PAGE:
that the only thing that stopped them--now if they had left the community with that kind of loss, then I think your argument would have been far better. The only thing that stopped them from taking more, the court will find, is that they were discovered, and that the intended loss would have exceeded more than forty thousand dollars.
Reporter's Tanscript, Sentencing Hearing, at 19 (Sept. 13, 1991). In this regard, the district court agreed with the government that the circumstances surrounding the arrest, including agents overhearing Sevillano saying "come on, what do you want to do get busted?," that Sevillano had all the cards and identification, and defendants' preparation to flee at the time they were arrested also supported the finding that they would have made further charges had they not been caught.
We review the district court's findings of fact made in the course of applying the Guidelines for clear error, United States v. Wilson, 900 F.2d 1350, 1355 (9th Cir. 1990) and, given the facts of this case, we cannot say that the district court's finding of intended loss equal to the limits on the stolen credit cards was clearly erroneous. Perez and his codefendants stole the cards from a mail carrier and thus likely were aware of the available credit limits on the cards. They travelled to Las Vegas with the express purpose of committing credit card fraud and, at the time of their arrests, already fraudulently had obtained over $15,000 in cash advances. Moreover, Sevillano's statement prior to arrest coupled with the facts that the Perez and his codefendants had the credit cards with matching counterfeit identification cards in their possession at the time of arrest and were preparing to flee supports as reasonable the district court's inference that, but for their capture, Perez and his codefendants would have continued in their scheme and charged the cards to their limits. Even if the district court's findings of fact could not support the conclusion that Perez and his codefendants actually intended to charge the cards to the available limits, they nevertheless would support the conclusion that further fraud was probable. The district court therefore did not clearly err by increasing Perez's offense level under the Guidelines, which allow increases based on intended or probable loss. U.S.S.G. § 2F1.1(b) (1), comment (n. 7).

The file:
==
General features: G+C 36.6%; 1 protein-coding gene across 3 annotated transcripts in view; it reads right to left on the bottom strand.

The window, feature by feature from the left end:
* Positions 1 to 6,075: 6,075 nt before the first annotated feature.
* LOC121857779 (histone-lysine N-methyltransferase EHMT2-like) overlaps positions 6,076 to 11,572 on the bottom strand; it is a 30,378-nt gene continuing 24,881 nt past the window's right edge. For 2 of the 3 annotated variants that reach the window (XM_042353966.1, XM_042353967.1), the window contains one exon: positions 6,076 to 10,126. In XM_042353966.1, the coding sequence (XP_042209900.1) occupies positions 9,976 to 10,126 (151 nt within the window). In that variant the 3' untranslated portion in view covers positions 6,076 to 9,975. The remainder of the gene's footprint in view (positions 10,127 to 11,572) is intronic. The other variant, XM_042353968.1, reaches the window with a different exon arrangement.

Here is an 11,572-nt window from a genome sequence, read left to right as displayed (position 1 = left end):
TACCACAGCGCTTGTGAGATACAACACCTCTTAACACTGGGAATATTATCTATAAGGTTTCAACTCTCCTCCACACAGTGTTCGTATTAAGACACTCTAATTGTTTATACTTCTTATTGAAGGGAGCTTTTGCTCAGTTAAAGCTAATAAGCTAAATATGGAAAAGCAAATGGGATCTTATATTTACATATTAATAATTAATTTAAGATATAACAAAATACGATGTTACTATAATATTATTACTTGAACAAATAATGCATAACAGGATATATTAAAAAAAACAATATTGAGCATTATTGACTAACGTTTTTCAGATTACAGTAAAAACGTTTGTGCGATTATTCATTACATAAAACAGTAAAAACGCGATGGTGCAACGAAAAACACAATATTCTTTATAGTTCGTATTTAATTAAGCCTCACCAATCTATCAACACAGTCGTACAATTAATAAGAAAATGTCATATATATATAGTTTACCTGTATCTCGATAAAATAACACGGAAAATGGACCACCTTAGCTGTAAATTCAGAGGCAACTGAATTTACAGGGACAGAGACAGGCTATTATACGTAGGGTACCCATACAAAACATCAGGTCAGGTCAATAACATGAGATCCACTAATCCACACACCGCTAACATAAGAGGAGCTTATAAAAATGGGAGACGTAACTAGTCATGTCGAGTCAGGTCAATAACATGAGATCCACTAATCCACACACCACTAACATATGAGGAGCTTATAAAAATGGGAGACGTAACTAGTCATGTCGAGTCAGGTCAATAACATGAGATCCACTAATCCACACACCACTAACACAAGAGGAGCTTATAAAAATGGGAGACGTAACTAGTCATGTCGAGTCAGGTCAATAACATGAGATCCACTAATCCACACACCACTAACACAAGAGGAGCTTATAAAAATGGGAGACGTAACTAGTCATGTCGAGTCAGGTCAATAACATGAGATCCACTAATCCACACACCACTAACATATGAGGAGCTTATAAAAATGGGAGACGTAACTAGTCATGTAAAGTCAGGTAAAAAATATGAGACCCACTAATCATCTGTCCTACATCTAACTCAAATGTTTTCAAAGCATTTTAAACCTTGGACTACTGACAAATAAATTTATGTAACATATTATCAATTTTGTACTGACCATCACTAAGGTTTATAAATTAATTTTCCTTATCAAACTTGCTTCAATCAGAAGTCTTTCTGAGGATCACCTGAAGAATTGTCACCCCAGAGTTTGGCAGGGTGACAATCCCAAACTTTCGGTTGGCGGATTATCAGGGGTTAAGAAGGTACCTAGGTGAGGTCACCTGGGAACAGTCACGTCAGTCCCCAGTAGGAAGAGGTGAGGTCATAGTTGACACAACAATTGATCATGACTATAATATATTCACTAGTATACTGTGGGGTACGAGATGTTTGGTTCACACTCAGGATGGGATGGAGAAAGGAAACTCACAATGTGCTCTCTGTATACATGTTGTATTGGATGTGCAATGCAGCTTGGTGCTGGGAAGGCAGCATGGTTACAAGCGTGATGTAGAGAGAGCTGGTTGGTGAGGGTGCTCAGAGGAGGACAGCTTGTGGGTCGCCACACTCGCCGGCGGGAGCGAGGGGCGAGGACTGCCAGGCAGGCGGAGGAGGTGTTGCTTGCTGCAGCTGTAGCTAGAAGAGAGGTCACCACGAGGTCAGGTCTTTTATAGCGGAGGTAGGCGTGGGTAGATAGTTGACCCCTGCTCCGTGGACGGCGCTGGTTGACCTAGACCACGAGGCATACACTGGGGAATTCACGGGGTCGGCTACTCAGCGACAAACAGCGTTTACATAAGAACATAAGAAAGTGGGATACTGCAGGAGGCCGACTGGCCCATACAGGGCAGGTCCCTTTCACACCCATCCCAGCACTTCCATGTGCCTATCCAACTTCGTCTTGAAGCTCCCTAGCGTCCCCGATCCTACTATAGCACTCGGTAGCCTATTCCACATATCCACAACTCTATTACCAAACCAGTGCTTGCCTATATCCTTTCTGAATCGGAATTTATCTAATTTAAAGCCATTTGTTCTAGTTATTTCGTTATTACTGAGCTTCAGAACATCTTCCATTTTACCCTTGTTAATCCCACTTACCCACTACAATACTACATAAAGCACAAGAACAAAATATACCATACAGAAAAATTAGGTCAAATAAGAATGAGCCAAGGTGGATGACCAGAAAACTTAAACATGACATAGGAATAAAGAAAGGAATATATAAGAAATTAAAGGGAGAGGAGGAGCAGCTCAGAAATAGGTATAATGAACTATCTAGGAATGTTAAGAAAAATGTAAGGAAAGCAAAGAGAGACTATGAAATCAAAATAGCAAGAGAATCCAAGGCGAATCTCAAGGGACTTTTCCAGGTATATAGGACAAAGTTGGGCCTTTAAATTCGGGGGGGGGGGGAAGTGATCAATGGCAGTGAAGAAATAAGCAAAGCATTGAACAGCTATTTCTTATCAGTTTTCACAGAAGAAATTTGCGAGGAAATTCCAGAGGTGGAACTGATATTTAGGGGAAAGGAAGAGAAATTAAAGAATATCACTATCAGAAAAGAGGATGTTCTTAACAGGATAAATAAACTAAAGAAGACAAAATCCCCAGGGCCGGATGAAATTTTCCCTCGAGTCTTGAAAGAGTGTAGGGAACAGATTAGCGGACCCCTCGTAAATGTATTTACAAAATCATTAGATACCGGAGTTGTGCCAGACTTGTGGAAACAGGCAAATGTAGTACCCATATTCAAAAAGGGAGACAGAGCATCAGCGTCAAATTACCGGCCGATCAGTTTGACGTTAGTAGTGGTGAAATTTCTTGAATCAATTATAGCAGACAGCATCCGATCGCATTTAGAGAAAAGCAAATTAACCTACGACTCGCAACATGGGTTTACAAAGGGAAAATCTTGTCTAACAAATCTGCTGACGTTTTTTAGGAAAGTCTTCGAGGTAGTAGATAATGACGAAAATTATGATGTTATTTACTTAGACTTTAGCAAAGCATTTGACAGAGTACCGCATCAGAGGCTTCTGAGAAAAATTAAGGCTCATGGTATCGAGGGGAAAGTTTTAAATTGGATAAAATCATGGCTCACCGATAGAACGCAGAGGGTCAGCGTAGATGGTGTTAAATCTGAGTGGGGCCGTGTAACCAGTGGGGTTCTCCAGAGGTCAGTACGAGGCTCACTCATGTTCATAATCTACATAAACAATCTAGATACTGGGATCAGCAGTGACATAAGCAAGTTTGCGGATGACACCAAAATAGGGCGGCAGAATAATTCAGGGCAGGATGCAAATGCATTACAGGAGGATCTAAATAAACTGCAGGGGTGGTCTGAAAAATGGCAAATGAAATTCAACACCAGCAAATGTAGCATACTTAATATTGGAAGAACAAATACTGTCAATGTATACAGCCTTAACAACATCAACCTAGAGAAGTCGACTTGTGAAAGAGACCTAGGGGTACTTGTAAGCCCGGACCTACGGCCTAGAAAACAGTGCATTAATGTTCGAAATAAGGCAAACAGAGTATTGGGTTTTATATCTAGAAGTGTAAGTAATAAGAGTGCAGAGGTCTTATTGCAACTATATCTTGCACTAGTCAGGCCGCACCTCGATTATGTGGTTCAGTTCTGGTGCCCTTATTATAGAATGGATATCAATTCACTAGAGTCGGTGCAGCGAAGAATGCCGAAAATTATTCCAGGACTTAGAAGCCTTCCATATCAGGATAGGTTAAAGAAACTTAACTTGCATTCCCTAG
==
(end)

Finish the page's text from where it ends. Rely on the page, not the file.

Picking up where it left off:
The district court's sentence is AFFIRMED.
The panel unanimously finds this case suitable for decision without oral argument. Fed.R.App. 34(a) and Ninth Circuit Rule 34-4
This disposition is not appropriate for publication and may not be cited to or by the courts of this circuit except as provided by Ninth Circuit Rule 36-3
Unless otherwise indicated, we apply the version of the Guidelines that was in effect at the time the defendant was sentenced. 18 U.S.C. § 3553(a) (4)-(5). Perez was sentenced on August 31, 1991 prior to the most recent amendments in November 1991. Thus, all references to the Guidelines are to the Guidelines as amended in November 1990
Section 2F1.1 provides, in pertinent part:
Fraud and Deceit
(a) Base Offense Level: 6
(b) Specific Offense Characteristics
(1) If the loss exceeded $2,000, increase the level as
Loss (Apply the Greatest) Increase in
(A) $2,000 or less no increase (B) More than $2,000 add 1 (C) More that $5,000 add 2 (D) More than $10,000 add 3 (E) More than $20,000 add 4 (F) More than $40,000 add 5 (G) More than $70,000 add 6 ...
United States Sentencing Commission, Guidelines Manual, § 2F1.1 (Nov. 1990).